So apparently, Benjamin Franklin had gout. I mention this because apparently I do, too. Of all the things we could have had in common, this wouldn’t have been my top choice.
And gout. Seriously? What other ancient disease will I acquire next? Scurvy? The Black Death? Just the name is humiliating; the harsh “g” and “t” that bookend the “ou” groan you make with every step. One would think a condition that’s lasted for hundreds of years could be rebranded for a new century, but no. It’s still gout.
I don’t know how it presented for poor old Ben, but for me, it started out as a sore big toe, which soon became a very sore big toe leading to an extremely sore big toe. Within a couple days, I was hobbling around like John Wilkes Booth after his stage leap.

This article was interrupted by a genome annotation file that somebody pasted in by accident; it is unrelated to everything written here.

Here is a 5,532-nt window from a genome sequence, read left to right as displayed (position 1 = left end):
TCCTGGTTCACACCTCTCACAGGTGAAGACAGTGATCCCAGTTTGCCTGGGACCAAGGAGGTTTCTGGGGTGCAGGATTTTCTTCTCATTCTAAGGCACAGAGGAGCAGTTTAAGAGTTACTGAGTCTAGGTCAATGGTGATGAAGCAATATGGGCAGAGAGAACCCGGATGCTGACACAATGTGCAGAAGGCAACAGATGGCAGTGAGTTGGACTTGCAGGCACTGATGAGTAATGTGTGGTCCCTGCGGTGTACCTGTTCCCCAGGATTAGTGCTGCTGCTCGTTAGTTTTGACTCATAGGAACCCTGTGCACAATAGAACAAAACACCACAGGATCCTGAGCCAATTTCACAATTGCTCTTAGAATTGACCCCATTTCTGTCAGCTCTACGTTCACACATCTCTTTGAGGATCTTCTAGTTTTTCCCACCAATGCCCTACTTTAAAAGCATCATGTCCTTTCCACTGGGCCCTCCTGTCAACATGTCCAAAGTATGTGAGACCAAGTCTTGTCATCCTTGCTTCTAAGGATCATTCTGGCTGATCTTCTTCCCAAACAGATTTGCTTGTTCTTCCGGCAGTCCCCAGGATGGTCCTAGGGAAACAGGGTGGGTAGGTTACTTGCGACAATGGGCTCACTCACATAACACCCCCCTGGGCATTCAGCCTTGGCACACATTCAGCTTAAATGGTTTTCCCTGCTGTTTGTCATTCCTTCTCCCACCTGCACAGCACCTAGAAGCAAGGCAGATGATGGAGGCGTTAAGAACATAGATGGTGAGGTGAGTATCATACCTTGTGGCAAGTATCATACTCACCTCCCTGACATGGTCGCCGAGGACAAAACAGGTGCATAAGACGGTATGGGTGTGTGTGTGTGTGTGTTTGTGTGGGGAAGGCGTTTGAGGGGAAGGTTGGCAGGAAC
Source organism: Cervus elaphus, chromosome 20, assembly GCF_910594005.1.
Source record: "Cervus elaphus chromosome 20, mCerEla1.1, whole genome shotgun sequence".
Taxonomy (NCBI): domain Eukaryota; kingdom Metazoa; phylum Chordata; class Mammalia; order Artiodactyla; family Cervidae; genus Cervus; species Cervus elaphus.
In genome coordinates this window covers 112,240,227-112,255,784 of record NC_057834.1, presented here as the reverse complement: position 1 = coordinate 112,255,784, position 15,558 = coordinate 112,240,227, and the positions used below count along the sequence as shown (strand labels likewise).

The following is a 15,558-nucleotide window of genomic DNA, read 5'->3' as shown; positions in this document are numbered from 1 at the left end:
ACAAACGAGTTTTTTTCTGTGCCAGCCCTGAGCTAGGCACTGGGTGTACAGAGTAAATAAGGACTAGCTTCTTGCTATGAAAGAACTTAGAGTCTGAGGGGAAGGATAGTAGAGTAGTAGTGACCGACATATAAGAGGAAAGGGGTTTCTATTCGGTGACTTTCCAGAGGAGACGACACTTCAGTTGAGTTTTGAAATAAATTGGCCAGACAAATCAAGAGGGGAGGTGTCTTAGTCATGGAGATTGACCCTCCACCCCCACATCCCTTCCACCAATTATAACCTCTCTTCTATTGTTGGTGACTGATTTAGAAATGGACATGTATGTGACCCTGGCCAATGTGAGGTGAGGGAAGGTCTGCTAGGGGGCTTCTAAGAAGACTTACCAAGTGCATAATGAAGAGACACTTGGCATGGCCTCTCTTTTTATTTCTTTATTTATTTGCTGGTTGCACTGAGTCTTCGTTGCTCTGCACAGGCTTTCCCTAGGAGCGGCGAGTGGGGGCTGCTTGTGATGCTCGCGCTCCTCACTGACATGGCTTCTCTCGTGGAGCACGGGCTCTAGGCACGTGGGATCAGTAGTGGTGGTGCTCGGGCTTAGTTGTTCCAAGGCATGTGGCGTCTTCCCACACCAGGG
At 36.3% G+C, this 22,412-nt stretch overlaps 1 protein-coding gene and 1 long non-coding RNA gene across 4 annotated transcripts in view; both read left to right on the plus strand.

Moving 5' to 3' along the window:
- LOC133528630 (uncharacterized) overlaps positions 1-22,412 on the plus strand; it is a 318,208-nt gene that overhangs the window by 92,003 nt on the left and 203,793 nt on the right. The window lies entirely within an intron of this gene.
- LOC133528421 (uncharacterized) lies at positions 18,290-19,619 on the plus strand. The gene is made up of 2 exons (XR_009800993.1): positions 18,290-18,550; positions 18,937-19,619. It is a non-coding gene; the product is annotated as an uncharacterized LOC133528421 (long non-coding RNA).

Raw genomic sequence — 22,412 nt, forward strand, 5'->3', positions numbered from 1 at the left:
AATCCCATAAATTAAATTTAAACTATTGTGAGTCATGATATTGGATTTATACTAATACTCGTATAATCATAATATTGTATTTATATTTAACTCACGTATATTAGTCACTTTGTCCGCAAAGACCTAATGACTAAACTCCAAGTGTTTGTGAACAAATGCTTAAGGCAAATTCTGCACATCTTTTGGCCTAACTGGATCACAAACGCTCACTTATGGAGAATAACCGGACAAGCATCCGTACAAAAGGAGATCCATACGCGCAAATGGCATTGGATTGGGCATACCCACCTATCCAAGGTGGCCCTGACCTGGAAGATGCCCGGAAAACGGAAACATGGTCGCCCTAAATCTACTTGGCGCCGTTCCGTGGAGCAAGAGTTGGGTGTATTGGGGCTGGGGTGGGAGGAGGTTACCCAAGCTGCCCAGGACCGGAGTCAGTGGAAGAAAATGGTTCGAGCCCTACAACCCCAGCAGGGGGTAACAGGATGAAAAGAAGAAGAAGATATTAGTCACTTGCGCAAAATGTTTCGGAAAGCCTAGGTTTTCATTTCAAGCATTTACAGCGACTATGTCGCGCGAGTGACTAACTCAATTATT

Now with a week on various drugs, I’m feeling much better. But this gouty toe business has shaken my world.
Who knew a big toe could be so foundational to daily life and happiness?
“Woe is me,” I moaned as the pain increased. “What if it only gets worse and I can’t hike anymore? What if yesterday was the best I will ever feel?”
In other words, I experienced some of the thoughts that must frequently go through the minds of so many of our post-acute rehab patients.
Thanks to the demon gout, I understand at least a little of how it feels when some body part that’s worked well for a lifetime fails, and your world starts to shrink to the size of your physical capabilities. It’s depressing and demoralizing.
All of which makes me particularly impressed by the work rehab therapists do, helping patients stay positive and focused as they deal with the frustrating reality that their lives might be changed forever.
So to all you therapists out there, on behalf of your patients, Ben Franklin and me, we salute you more than ever.